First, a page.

A man holds a campaign sign for independent mayoral candidate Buddy Cianci outside a Reuters/Brian Snyder

Vincent "Buddy" Cianci, a two-time felon who ran the biggest city in the smallest U.S. state for more than two decades, on Tuesday lost his bid to serve as mayor of Providence, Rhode Island, for a third time.

Democrat Jorge Elorza, 37, a former housing court judge and political newcomer, defeated 73-year-old Cianci by 53 percent to 44 percent with 97 percent of precincts reporting. Republican Daniel Harrop came in third with 3 percent of votes. Mayor Angel Taveras did not seek re-election.

Cianci, who ran as an independent, had not previously been defeated in a mayoral election.

"If you win you have to win with grace, and if you lose you have to lose with grace," Cianci told his supporters, pledging to help Elorza.


Shocking the state's political establishment earlier this year when he got into the race, Cianci mounted an energetic campaign with promises of new jobs, safer streets, and restored self-confidence for the capital city's 178,000 residents.

The race was widely viewed as a referendum on Cianci after he served 4-1/2 years in prison for running City Hall as a criminal enterprise.

His supporters longed for a return to Cianci's glory days. He served as mayor from 1975 to 1984 and again from 1991 to 2002, when he ushered in the city's renaissance, building a downtown shopping mall and moving a river. His detractors feared a return to backroom deals and a culture of having to "know a guy" to get things done.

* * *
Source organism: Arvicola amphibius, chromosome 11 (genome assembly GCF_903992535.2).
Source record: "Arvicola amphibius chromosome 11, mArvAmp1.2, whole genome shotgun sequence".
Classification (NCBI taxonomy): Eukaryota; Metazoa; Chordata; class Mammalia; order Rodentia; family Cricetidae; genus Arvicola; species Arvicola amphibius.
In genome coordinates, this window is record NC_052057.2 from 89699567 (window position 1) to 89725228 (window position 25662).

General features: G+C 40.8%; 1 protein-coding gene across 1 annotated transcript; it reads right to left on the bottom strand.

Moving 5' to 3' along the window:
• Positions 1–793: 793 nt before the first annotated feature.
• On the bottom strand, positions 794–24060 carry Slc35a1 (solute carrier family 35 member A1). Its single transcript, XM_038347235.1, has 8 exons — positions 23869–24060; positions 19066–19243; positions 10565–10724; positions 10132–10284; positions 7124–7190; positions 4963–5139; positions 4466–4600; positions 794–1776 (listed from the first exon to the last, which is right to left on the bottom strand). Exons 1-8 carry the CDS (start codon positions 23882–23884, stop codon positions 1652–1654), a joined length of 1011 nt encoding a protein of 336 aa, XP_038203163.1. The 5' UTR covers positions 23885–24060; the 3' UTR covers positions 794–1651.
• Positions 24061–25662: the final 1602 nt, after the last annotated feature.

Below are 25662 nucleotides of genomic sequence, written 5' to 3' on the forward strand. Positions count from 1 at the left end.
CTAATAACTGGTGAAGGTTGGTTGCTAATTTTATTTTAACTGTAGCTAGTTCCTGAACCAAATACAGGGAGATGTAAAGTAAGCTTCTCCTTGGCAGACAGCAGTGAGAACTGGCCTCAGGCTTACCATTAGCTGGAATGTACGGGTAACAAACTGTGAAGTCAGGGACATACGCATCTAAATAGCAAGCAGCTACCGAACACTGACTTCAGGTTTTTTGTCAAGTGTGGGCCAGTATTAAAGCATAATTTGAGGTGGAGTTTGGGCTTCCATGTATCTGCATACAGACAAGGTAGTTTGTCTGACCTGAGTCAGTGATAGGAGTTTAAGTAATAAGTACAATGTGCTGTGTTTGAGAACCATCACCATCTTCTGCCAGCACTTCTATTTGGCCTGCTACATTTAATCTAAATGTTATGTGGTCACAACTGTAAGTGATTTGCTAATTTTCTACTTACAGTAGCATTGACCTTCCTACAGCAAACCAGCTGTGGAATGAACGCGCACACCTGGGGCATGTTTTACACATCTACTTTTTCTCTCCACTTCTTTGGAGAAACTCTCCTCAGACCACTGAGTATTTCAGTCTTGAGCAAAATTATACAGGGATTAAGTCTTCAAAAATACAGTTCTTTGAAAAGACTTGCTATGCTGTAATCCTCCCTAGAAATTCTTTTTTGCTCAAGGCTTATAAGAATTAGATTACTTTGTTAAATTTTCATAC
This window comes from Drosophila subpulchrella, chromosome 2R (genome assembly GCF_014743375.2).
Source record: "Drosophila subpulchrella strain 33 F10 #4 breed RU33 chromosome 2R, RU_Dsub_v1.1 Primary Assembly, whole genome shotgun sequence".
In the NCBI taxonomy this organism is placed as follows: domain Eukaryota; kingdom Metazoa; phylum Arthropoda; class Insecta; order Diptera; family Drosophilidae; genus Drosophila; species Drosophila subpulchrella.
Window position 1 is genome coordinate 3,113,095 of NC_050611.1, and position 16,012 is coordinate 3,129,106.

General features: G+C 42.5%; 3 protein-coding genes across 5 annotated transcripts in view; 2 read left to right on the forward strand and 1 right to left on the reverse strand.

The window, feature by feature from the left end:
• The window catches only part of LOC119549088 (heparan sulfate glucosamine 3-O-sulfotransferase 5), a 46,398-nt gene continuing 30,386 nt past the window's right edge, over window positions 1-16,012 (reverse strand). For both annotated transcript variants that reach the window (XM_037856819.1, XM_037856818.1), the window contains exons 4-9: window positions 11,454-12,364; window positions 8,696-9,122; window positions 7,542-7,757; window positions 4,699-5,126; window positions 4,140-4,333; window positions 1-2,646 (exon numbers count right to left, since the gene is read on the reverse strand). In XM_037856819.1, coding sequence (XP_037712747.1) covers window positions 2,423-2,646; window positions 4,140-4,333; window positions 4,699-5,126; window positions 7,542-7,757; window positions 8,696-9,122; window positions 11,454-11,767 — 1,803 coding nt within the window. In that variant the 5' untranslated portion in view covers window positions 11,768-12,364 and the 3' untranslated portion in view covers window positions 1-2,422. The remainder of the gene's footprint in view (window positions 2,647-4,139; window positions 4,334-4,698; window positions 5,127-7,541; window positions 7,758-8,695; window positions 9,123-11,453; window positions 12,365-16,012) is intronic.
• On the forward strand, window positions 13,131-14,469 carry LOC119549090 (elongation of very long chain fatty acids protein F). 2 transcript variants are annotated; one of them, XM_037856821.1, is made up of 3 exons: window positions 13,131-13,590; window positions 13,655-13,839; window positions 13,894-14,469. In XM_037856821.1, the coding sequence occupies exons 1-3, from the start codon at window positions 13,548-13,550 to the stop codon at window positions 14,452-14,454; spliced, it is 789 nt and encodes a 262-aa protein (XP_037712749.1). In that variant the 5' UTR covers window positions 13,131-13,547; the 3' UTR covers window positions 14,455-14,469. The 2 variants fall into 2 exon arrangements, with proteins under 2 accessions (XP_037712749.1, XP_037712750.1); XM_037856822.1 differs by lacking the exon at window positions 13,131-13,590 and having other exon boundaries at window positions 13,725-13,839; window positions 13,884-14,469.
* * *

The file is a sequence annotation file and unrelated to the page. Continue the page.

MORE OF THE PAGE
"I could not in good conscience voted for Cianci even though I voted for him when he first ran," said Edie Warren, a lawyer, adding: "Elorza is inexperienced but he's smart and will surround himself with good people and he is not an egomaniac the way Buddy is."

The race drew national attention with President Barack Obama taking the unusual step of wading into municipal politics by endorsing Elorza, who like Obama earned a law degree from Harvard.

Elorza "will bring honest leadership to Providence and fight to grow the local economy, improve public safety, expand affordable education and create a transparent and friendly business climate," Obama said in a written statement.

Three former U.S. attorneys, including current U.S. Senator Sheldon Whitehouse, took the unusual step of urging voters to reject Cianci, fearing what they called a return to a "pay to play" business model.

Even Harrop, who tirelessly pointed to Cianci's criminal past by underscoring that more than a dozen of his former top deputies also went to jail, gave a $1,000 campaign contribution to Elorza and ended up voting for him.

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